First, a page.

Hull businesses want compensation for 'year-long massive loss of trade'

By Hull Daily Mail | Posted: 7 Apr 2017

The Federation of Small Businesses (FSB) is calling on Hull City Council to compensate traders whose businesses have been hard hit by "disruptive" street works.

The East Yorkshire branch of the FSB says jobs and livelihoods are hanging in the balance because of the ongoing public realm works.

They have now launched a petition calling on the council to reimburse some of the money businesses have forked out in rates after enduring what they call a "year-long massive loss of trade".

Branch chairman John Olivant said: "Jobs and livelihoods have been placed in jeopardy for over a year as footfall in many town centre shops has fallen to unsustainable levels.

"We appreciate the need for redevelopment in readiness for the 2017 City of Culture, but the burden of lost trade should be borne by the city as a whole rather than on individual traders."

Business rates are collected by the council based on figures set by the Valuation Office Agency (VOA), which is part of HMRC. The council hands the money to the Treasury, which then redistributes it, with local authorities receiving 50 per cent of the amount collected.

In May, a number of city centre businesses effected by the works were gifted a business rate reduction by the VOA, which the council estimate was between 10 and 18 per cent.

Mark Harris of Brookes Menswear in King Edward Street said: "I have been here 14 years. For the past year I have been had to put at least £20,000 my own money into the business – if I hadn't then the business would not be here anymore, I would have shut at Christmas.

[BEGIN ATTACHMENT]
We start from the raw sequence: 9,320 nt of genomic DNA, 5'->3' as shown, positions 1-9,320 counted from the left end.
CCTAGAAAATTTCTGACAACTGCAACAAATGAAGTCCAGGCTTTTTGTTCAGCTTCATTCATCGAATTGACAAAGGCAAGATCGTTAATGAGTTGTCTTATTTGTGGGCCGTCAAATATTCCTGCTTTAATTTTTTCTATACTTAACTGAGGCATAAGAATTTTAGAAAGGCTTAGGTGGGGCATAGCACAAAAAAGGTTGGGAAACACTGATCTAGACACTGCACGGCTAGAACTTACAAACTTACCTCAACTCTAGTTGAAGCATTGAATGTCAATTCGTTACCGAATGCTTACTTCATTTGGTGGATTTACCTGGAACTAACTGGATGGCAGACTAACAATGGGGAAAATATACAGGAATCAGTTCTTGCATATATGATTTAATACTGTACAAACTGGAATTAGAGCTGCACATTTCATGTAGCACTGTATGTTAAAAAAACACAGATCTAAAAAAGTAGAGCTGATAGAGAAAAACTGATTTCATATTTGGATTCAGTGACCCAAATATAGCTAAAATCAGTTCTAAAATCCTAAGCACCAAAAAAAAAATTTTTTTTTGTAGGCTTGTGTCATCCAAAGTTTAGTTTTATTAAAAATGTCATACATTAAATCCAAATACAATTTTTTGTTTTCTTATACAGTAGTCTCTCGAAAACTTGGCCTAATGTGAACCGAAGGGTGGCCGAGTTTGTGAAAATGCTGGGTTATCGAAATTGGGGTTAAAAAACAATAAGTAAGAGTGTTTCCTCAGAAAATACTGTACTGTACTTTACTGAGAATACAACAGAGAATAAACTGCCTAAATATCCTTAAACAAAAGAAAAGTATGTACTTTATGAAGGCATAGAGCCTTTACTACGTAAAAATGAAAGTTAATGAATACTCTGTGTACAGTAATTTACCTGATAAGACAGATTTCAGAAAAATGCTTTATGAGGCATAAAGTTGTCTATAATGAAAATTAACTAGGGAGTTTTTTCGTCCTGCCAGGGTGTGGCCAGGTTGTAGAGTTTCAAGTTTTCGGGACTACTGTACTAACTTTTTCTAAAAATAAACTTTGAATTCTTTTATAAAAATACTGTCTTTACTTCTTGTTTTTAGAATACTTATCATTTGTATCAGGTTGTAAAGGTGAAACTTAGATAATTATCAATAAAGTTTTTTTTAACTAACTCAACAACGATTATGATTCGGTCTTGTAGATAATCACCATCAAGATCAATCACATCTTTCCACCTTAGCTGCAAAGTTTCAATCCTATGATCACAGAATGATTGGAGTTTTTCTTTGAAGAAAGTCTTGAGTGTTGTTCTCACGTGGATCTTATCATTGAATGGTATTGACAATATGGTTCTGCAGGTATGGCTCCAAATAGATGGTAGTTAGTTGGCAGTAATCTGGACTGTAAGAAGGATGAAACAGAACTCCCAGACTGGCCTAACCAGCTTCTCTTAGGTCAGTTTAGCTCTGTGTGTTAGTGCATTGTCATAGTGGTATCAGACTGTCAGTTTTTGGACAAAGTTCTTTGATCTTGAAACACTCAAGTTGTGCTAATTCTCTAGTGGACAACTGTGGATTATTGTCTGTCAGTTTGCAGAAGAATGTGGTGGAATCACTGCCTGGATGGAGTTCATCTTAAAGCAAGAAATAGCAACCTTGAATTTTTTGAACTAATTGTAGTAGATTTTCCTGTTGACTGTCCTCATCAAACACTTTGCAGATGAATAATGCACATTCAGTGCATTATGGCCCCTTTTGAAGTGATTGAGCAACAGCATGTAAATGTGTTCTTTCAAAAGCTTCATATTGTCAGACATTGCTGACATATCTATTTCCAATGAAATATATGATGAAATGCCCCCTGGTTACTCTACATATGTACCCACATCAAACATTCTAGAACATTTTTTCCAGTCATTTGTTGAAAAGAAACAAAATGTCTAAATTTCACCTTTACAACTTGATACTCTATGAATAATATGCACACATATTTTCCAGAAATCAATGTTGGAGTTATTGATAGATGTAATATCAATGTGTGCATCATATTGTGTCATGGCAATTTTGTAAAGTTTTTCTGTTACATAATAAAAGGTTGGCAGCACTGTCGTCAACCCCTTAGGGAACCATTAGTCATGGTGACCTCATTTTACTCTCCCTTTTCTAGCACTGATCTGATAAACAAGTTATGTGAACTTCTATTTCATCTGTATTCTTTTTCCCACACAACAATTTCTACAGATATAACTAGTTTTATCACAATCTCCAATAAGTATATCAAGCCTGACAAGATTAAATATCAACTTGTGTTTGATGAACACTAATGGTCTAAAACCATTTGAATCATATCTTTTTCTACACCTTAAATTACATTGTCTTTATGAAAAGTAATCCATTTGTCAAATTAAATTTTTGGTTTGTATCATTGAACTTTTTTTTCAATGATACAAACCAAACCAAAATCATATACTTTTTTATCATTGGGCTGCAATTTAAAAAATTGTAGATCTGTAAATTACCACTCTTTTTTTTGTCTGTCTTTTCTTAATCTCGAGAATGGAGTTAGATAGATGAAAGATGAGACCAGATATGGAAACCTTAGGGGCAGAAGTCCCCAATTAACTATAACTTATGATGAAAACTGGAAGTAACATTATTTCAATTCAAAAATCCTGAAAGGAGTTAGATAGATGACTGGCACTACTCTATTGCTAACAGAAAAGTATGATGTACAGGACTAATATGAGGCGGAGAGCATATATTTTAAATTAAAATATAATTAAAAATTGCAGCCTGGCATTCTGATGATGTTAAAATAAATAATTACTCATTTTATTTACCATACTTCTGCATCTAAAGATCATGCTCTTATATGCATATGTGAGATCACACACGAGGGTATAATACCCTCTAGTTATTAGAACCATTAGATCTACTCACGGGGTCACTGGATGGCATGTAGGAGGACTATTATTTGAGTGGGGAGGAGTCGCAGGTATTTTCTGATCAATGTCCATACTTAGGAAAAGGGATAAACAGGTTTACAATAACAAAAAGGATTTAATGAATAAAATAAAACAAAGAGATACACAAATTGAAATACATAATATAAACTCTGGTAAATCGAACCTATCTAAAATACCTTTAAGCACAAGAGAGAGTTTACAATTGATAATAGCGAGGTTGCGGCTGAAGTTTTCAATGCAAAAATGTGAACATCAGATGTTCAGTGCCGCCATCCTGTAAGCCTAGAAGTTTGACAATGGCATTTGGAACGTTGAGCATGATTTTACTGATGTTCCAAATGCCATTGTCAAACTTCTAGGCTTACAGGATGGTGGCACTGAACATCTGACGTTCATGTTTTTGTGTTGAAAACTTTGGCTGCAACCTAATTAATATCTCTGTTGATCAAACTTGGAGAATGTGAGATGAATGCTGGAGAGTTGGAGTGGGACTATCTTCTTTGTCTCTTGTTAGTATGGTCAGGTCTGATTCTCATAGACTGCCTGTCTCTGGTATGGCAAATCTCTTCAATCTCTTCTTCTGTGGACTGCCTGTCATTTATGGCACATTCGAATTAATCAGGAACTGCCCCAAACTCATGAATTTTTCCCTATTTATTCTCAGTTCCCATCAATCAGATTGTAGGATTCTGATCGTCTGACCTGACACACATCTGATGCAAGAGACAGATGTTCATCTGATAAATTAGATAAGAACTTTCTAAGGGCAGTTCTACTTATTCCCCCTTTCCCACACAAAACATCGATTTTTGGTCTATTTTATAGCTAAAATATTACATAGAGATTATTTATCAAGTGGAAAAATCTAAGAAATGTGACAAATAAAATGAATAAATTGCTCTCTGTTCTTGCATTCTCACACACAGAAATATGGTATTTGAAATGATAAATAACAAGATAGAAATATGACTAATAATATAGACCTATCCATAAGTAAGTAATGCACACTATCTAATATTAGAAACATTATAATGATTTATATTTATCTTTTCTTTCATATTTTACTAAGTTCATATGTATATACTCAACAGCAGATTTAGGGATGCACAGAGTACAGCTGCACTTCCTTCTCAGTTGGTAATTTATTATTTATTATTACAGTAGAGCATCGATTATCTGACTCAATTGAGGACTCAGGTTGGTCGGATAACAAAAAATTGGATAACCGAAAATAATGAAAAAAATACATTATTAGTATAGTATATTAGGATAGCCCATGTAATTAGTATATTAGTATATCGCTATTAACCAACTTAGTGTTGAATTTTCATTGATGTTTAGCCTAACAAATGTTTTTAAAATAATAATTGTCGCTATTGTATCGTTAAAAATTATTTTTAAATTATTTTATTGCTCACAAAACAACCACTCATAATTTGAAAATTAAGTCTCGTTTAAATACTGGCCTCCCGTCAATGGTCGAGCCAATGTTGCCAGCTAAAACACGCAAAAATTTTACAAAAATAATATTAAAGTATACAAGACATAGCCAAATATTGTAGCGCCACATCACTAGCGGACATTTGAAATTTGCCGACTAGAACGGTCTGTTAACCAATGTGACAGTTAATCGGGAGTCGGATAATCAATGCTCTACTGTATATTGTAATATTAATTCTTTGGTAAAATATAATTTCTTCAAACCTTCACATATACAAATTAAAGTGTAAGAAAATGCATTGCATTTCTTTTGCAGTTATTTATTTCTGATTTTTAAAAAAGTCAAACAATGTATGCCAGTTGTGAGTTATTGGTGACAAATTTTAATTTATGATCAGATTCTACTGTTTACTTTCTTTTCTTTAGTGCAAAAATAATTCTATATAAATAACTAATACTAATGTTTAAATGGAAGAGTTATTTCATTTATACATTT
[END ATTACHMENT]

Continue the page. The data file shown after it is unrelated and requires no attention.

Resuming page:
"The works have decimated trade. A 10 per cent rate relief is not even a drop in the ocean, the council should compensate us for the full amount we have paid.

"It is not just me, other traders are in the same position. I understand the works need to be done to improve the city centre. It will look better once the work is complete, but one year of poor trade can wipe out 14 years of hard work."

In July, Eden in Prospect Street was forced to close its doors due to lack of footfall.

Traders who ran the store said they had recorded a 50 per cent reduction in footfall since the council began its public realm improvements.

Eve Lomax, a sole trader and one of 33 contributors to the shop, said at the time the works had "decimated" the business.

She said: "The construction work in the area has massively reduced our footfall, which is worse when you think we are paying a higher rate than most other city shops to be in a high-footfall area."

Eden was the third shop to close in the street in a matter of months.

However, a spokeswoman for the council pointed out the council does not control business rates.

She said: "We are obliged to collect Business Rates based on the set rateable values, and can only collect a reduced amount in the event that the VOA reduce a rateable value either permanently or temporarily.

"There have been approximately 150 reductions in rateable value as a result of the appeals regrading the public realm works. The amount of reduction varies but is generally between 15 per cent and 18 per cent.

"The 50 per cent of the business rates we get back is one of our fundamental income streams that forms the council's base budge, which is for core council services, such as adult social care, waste, and highways."

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